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What is the The Internet of Things? 5 Key Facts

You may have heard of the recent phrase buzzing around in tech circles - the “Internet of Things.”  While this sounds like quite a silly name, it refers to the scenario where people, objects and even animals possess unique identifiers, which enables them to transmit data over a network, without interfacing with any other human or computer.  Owing to the use of wireless technology and rugged servers, the Internet of Things (IoT) (sometimes known as the Internet of Everything) has developed into a complex network with unlimited possibilities. It evolved from the convergence of wireless technology, micro-electromechanical systems (MEMS) and the Internet.

1) The IoT is All-Inclusive

Using this terminology, the Internet of Things, there is no limit as to what type of “things” can be included.  A relevant “thing” could be a human with a wireless heart monitor, livestock implanted with biochip transponders (i.e. a wireless or  control device that picks up and responds automatically to an incoming signal) or even a car which can alert its driver when its tyre pressure is too low. In brief, a "thing" is anything which can be measured via a sensor, possess a unique IP address and be transmitted, either via wire or wirelessly.

2) Machine to Machine Transmissions Are The Most Common

Most of the IoT of today comprises machines communicating with other machines.  This is often abbreviated to M2M. For example, a great many machines used in power production, manufacturing and the oil and gas industries, already transmit data to one another in order to provide time-sensitive information which is key to their operation. For instance, a rugged server (built to withstand extreme conditions) on top of a weather station could wirelessly record and transmit data to a ground-based, meteorological team. These types of M2M devices are often referred to as smart.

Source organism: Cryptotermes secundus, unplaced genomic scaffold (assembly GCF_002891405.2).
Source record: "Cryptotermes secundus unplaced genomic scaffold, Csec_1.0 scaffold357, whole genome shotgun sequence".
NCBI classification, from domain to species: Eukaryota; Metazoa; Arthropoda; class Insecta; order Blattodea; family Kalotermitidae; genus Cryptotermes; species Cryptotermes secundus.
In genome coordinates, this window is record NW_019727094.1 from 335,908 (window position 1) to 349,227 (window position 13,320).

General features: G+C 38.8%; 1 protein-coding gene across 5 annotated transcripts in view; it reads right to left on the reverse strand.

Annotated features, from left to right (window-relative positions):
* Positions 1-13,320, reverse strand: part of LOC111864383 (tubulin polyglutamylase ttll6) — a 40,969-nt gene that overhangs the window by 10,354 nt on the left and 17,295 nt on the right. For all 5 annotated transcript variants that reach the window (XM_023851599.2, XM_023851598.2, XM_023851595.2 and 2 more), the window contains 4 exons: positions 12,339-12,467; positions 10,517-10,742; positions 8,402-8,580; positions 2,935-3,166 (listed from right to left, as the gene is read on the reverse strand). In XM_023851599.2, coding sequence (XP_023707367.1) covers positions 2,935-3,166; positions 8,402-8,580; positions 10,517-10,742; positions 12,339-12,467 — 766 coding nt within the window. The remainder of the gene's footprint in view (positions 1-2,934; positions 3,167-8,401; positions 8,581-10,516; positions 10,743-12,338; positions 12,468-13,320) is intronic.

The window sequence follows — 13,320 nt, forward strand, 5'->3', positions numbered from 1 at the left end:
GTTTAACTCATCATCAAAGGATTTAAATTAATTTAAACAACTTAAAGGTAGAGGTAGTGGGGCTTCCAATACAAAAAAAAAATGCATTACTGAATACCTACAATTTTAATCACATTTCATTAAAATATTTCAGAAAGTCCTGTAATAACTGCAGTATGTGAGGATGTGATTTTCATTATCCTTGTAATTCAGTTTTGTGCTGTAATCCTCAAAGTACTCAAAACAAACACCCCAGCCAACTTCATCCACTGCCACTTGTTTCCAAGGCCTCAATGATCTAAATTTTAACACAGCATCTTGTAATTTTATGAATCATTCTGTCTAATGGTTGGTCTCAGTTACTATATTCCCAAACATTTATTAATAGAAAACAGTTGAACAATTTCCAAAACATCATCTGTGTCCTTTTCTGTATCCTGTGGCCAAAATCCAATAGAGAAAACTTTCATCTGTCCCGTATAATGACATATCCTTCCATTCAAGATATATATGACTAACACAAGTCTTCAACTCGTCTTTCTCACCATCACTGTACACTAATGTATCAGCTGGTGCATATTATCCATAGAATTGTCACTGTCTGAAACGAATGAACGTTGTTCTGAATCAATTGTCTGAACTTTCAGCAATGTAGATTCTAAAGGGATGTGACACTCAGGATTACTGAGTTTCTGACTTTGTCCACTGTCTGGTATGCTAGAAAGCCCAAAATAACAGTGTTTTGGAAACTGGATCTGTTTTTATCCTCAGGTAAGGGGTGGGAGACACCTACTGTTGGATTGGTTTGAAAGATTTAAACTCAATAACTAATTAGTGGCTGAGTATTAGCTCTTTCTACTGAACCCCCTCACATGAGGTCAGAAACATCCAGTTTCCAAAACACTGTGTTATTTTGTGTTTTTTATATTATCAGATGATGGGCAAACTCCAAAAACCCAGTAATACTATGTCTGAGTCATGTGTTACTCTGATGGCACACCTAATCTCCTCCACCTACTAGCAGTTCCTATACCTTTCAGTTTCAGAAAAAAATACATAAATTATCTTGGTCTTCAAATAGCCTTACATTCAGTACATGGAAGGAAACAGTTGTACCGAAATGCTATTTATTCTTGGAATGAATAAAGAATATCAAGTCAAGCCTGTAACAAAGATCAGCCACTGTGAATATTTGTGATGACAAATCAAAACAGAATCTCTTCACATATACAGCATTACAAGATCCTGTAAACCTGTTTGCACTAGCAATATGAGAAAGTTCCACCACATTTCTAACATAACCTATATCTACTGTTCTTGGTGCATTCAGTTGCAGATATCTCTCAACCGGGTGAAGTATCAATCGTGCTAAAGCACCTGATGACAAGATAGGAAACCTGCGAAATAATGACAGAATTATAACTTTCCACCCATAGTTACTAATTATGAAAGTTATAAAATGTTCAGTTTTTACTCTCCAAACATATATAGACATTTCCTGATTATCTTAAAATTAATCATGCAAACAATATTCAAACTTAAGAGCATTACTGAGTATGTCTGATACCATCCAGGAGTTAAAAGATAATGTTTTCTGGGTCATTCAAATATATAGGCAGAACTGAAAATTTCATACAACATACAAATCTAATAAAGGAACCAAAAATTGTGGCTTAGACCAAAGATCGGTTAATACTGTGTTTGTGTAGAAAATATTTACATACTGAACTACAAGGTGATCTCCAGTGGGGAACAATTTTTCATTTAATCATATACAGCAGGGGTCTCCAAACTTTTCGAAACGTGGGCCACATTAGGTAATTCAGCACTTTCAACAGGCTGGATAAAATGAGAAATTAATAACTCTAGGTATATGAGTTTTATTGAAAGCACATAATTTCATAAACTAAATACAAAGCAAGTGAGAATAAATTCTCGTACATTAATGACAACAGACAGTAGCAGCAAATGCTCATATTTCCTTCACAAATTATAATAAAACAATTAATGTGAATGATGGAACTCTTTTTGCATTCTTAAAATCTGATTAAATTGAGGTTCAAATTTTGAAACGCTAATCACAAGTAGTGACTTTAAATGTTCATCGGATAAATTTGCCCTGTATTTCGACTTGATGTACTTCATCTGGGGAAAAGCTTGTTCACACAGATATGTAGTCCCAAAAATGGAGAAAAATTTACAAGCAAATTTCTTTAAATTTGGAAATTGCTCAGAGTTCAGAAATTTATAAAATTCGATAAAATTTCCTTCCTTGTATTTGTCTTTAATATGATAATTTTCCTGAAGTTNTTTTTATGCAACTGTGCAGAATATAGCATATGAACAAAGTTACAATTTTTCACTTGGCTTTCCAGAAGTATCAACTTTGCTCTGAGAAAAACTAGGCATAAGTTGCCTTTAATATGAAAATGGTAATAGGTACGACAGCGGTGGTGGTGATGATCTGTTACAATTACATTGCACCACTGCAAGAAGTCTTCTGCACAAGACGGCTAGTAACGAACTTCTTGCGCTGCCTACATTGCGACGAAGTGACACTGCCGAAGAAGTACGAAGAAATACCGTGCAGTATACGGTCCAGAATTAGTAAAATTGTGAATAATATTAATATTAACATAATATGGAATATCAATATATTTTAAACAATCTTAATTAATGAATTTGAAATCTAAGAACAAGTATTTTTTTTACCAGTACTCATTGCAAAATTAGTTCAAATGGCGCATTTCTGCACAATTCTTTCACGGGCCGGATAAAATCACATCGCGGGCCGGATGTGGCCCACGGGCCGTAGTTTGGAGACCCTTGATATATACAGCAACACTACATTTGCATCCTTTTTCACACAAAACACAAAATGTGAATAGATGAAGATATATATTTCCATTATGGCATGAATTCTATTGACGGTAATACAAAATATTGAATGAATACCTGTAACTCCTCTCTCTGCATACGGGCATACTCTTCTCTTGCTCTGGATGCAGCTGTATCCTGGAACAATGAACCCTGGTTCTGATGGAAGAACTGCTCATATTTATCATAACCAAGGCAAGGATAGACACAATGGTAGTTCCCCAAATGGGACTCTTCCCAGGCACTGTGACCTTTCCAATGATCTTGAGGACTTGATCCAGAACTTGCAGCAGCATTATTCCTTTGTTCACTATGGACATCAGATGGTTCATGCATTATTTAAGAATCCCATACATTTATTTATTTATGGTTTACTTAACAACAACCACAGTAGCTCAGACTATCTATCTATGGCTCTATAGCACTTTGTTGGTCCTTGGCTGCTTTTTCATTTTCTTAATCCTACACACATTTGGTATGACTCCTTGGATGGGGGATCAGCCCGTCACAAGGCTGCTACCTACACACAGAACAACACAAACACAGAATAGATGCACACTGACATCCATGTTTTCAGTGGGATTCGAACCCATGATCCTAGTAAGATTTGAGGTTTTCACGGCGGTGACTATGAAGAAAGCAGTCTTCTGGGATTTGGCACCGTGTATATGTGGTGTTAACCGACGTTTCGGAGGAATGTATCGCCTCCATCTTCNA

3) Traffic Increases Prompt Security Concerns

As a direct consequence of the advancements in both IP technology, and the availability of data nodes which actively capture data and transmit it to a server somewhere, security issues are now coming to the fore.  As the traffic levels increase more and more and individuals record and transmit data for their own personal reasons, issues like privacy and data security are flagged more and more, as the IoT continues to evolve.

4) Advances in IP Address Technology

For the purpose of accessing, or being accessed by users of  the Internet, you need a unique IP address which is assigned to your website or computer.  Formerly, this was a simple numerical address.  However, the Internet has now advanced to such a point that in theory a unique IP address could be given to every atom on the Earth, and there would still be many addresses left.

5) The IoT Is Not Something New

Even though the “Internet of Things” phrase was not coined until around the years 1999/2000, or thereabouts, in practice it has existed for a number of decades.  In fact, the very first machine equipped for the Internet was a soda machine built at Carnegie Mellon University in the early 1980s.  Programmers were able to connect it via a network to check the status of the machine and see whether their favourite beverage was in stock in the machine, before making the trip across to get it.  

Picture courtesy of www.smartdatacollective.com

 

 

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